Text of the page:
The formulas vary significantly in the range of interest in molecular size, as described in Table 2. The detection of these molecules is not specific to amino acids, but was used to estimate differences in the low concentrations between amino acids and small oligopeptides. The AUC values for the molecular sizes between 3 kDa and 0.4 kDa are low relative to the amino-acid range in all samples. There is a trend towards more single amino-acid molecules in the AAFs than in the EHFs and for more oligopeptides in the EHFs than in the AAFs.

AAFs had a significantly higher proportion of amino acids in relation to the total range (peptides plus amino acids) than EHFs. Conversely, the EHFs had a higher proportion of oligopeptide molecules compared with amino acids than the AAFs. More than 50% of the EH molecules were <0.4 kDa compared with >75% in the AAFs.

The clinical significance of the molecules between 0.4 and 3 kDa is unknown. While it is possible that they may be immunogenic, they are subject to further digestion and modification in the body. It is theoretically possible to examine these molecules as antigens by performing reactions with plasma from patients suspected of allergy. It is unlikely that there is merit in analysing the species of oligomers of amino acids in the range of 3 - 0.1 kDa, unless a specific compound is thought to be particularly immunogenic. It is also possible that oxidatively modified amino acids could be present in the formulas. Such modification could happen during preparation or storage.

These data support the opinions expressed by the international Diagnosis and Rationale for Action against Cow's Milk Allergy[16] food allergy guidelines and the recent South African consensus statement[1] that extensively hydrolysed and amino acid formulas are suitable for the dietary management of cow's milk protein allergy. It is therefore appropriate that these formulas be labelled accordingly, in line with current legislation.

Unintended consumption of allergenic proteins can occur despite excellent labelling, for example due to an allergen's unlabelled inclusion in a food or cross-contamination during processing or after manufacture.[15] Cross-contamination can be detected with ELISA testing to prove the presence of unintended allergens in both liquid and solid foodstuffs.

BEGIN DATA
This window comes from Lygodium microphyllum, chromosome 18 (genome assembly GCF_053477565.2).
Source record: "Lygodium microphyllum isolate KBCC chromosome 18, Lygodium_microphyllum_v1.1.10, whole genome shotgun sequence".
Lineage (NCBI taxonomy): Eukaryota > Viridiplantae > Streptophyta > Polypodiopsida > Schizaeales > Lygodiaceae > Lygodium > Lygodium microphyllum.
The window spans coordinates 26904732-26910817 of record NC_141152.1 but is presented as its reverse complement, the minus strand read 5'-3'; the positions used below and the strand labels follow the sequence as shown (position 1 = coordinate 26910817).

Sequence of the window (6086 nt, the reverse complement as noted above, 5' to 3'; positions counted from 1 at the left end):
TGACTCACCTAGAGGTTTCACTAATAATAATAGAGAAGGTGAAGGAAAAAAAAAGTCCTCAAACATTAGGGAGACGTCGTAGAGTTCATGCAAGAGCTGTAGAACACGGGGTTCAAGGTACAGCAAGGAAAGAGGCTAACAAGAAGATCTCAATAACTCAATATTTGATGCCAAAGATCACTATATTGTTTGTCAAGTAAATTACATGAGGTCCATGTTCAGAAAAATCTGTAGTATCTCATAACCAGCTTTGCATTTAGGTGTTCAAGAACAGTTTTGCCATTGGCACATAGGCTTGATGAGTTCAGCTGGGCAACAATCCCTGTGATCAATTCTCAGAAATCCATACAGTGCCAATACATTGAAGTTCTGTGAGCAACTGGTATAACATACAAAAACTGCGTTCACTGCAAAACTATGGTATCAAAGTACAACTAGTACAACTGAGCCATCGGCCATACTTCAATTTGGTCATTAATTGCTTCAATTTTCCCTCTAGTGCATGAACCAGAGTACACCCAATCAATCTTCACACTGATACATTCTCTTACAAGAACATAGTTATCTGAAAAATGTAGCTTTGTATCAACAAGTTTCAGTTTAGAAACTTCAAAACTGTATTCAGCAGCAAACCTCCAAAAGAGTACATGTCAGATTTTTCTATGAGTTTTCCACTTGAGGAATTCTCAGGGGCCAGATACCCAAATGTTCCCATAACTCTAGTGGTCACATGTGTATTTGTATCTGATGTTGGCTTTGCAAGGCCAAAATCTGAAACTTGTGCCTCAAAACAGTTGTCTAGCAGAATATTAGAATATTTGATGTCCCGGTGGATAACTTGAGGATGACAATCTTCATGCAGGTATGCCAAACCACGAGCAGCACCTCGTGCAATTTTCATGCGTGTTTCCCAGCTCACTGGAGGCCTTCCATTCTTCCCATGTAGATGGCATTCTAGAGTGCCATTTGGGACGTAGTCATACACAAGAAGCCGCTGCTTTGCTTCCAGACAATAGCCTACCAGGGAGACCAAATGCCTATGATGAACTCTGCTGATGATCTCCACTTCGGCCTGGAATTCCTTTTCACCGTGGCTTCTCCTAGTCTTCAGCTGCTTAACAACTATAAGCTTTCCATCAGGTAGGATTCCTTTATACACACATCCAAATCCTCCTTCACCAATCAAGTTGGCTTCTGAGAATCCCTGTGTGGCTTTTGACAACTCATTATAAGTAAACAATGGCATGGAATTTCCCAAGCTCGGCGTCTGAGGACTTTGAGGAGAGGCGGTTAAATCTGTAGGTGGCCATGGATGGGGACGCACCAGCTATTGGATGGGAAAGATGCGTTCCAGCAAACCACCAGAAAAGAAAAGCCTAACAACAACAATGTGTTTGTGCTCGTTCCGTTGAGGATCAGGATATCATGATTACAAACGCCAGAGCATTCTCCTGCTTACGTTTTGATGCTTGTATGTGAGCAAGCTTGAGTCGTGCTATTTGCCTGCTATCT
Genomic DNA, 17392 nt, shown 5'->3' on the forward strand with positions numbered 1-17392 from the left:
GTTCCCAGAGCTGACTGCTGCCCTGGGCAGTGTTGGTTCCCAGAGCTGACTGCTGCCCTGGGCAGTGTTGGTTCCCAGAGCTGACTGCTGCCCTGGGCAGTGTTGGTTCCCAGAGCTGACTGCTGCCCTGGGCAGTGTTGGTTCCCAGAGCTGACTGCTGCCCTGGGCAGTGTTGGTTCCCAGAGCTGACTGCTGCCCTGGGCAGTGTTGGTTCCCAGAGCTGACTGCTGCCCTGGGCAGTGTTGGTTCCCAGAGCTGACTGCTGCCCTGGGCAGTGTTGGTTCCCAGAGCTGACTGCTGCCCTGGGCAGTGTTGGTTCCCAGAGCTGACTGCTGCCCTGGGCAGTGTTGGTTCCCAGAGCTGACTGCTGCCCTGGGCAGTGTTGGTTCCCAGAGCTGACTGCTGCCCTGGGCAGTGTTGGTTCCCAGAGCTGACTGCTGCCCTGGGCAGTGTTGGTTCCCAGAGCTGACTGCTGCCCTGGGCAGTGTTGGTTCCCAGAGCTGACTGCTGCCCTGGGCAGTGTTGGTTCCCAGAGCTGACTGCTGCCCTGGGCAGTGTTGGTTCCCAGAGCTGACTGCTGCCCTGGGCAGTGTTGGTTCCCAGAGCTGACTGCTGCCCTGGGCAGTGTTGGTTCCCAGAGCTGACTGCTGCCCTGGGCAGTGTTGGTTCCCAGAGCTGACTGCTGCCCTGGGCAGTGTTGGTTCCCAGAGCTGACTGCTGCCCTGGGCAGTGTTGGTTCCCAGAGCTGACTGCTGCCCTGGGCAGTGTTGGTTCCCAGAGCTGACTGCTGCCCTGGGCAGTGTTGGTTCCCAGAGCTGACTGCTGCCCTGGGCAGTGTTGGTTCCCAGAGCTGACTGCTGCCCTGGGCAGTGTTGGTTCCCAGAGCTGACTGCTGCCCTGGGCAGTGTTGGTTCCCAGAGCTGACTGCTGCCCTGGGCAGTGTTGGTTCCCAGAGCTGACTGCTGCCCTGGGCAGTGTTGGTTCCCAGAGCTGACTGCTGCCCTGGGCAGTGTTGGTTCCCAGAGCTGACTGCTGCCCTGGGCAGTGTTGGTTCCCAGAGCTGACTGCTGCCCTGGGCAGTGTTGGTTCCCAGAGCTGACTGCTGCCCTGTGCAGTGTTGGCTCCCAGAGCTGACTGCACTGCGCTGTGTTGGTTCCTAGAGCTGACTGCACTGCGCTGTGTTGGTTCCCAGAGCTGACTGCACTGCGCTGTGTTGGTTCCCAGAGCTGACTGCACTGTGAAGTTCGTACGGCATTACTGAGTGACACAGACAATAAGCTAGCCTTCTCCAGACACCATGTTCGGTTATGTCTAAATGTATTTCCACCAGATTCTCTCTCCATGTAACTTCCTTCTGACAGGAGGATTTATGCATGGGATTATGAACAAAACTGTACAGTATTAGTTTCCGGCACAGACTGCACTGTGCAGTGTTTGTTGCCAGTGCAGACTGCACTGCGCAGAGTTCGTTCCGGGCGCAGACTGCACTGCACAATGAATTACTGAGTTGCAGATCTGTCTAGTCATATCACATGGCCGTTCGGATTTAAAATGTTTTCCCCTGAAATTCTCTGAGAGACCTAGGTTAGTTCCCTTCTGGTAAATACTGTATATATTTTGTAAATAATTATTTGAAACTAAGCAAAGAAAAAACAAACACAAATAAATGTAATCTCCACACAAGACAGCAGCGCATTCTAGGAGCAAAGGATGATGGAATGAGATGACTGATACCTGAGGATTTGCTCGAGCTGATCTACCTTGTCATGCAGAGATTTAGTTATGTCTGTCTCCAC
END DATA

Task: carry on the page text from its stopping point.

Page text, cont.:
All AAFs and EHFs currently available in SA were found to be similar in composition, with an absence of proteins and a prominence of very small molecules. They have no residual allergenicity on ELISA testing for the native cow's milk protein and major allergenic components. Protein chains, where present, are of sufficiently small length to make it extremely likely that they will comply with the definition of hypoallergenicity as being tolerated by 90% of proven sufferers from cow's milk allergy, and they should therefore be labelled as suitable for the dietary management of subjects with cow's milk protein allergy.

Acknowledgements. None.

Author contributions. MEL conceived the project, sourced hydrolysed cow's milk formulas and amino-acid formulas, wrote up the article and reviewed the article; DMB performed chromatography and electrophoresis and contributed to writing and reviewing the article; FK designed the methods for allergen testing, performed allergen testing, wrote up sections of the article and reviewed the article; DK assisted with the performance of protein and amino-acid chromatography and its analysis and reviewed the article; GFvdW performed amino-acid and other analyses on the original formulations and reviewed the article; and ADM designed the methods for protein and amino-acid testing, performed protein and amino-acid testing, wrote up sections of the article and reviewed the article.

Funding. Funding for reagents and materials was obtained from Cipla Medpro.

Conflicts of interest. None.



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M E Levin

Accepted 18 April 2017